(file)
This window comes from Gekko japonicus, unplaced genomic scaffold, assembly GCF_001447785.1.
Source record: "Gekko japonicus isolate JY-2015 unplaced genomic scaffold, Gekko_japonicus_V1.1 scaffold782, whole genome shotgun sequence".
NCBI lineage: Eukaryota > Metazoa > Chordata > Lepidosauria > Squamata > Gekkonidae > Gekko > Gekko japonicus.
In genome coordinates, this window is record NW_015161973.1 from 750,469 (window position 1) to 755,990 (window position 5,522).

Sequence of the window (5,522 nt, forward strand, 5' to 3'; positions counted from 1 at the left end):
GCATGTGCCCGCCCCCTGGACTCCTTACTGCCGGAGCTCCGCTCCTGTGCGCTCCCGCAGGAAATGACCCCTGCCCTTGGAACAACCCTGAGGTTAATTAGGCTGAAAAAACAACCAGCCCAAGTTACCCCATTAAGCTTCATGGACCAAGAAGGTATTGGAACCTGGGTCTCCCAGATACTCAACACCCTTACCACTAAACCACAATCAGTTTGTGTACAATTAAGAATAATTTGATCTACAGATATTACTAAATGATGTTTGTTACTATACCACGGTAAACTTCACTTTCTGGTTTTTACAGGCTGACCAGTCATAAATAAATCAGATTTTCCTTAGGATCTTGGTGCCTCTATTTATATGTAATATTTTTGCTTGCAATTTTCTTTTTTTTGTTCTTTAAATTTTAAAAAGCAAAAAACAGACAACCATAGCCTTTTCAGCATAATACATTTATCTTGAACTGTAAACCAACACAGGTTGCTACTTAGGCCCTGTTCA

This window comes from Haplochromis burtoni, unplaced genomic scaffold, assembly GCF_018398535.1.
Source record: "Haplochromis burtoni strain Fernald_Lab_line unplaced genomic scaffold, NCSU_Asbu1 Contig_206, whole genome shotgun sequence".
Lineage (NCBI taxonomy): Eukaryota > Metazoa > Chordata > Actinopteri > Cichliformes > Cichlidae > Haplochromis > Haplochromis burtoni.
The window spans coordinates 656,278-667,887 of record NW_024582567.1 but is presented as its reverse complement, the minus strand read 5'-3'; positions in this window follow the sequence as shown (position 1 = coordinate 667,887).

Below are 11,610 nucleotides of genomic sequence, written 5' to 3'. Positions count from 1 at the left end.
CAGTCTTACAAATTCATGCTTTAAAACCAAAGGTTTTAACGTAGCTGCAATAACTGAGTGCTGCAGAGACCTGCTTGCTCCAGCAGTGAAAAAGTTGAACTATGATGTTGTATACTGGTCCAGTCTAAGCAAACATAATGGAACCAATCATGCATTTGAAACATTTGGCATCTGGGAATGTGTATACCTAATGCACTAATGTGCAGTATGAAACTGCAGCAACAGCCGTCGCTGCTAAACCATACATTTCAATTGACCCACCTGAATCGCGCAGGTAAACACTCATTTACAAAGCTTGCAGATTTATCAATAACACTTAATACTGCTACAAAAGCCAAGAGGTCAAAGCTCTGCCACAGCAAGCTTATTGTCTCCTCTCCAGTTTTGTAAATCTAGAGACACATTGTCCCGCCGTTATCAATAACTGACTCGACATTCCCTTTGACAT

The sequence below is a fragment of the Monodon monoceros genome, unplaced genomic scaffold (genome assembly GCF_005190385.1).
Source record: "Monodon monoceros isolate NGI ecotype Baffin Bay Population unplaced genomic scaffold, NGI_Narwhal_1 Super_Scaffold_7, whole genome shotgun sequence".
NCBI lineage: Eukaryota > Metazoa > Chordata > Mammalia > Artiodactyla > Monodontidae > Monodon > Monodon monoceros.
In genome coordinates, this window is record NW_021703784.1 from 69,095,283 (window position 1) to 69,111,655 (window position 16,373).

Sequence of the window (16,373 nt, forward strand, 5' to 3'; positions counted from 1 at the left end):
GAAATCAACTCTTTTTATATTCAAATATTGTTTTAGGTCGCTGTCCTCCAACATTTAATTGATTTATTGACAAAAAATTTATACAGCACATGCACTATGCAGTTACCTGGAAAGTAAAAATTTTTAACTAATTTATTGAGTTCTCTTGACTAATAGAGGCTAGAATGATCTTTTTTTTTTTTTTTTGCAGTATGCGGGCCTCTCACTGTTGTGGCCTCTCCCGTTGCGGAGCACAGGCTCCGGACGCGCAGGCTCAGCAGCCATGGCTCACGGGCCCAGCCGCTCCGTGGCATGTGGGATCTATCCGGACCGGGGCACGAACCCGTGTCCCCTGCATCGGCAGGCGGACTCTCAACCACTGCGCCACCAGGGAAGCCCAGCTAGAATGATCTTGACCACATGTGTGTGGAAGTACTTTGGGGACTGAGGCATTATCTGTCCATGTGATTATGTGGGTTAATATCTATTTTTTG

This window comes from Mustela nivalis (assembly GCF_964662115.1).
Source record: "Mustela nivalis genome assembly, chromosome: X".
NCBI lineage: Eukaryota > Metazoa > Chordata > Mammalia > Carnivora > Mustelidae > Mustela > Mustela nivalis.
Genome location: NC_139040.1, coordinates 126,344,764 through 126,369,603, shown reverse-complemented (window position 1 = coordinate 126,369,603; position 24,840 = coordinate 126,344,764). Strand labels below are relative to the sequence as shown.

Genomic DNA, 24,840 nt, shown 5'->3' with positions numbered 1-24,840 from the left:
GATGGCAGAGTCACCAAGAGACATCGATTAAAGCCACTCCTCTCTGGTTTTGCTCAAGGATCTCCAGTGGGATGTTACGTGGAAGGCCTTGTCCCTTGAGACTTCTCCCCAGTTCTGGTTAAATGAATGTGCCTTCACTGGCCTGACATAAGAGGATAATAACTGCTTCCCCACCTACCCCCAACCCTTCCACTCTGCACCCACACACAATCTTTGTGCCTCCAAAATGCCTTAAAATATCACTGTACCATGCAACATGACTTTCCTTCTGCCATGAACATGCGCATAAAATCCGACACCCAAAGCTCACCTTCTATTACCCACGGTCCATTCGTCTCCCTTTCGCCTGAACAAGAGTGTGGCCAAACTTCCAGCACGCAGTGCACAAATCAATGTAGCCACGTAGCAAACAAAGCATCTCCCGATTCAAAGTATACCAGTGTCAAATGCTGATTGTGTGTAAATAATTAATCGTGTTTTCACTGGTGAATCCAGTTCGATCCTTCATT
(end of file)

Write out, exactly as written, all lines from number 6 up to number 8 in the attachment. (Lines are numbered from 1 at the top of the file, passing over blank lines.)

GCATGTGCCCGCCCCCTGGACTCCTTACTGCCGGAGCTCCGCTCCTGTGCGCTCCCGCAGGAAATGACCCCTGCCCTTGGAACAACCCTGAGGTTAATTAGGCTGAAAAAACAACCAGCCCAAGTTACCCCATTAAGCTTCATGGACCAAGAAGGTATTGGAACCTGGGTCTCCCAGATACTCAACACCCTTACCACTAAACCACAATCAGTTTGTGTACAATTAAGAATAATTTGATCTACAGATATTACTAAATGATGTTTGTTACTATACCACGGTAAACTTCACTTTCTGGTTTTTACAGGCTGACCAGTCATAAATAAATCAGATTTTCCTTAGGATCTTGGTGCCTCTATTTATATGTAATATTTTTGCTTGCAATTTTCTTTTTTTTGTTCTTTAAATTTTAAAAAGCAAAAAACAGACAACCATAGCCTTTTCAGCATAATACATTTATCTTGAACTGTAAACCAACACAGGTTGCTACTTAGGCCCTGTTCA

This window comes from Haplochromis burtoni, unplaced genomic scaffold, assembly GCF_018398535.1.
Source record: "Haplochromis burtoni strain Fernald_Lab_line unplaced genomic scaffold, NCSU_Asbu1 Contig_206, whole genome shotgun sequence".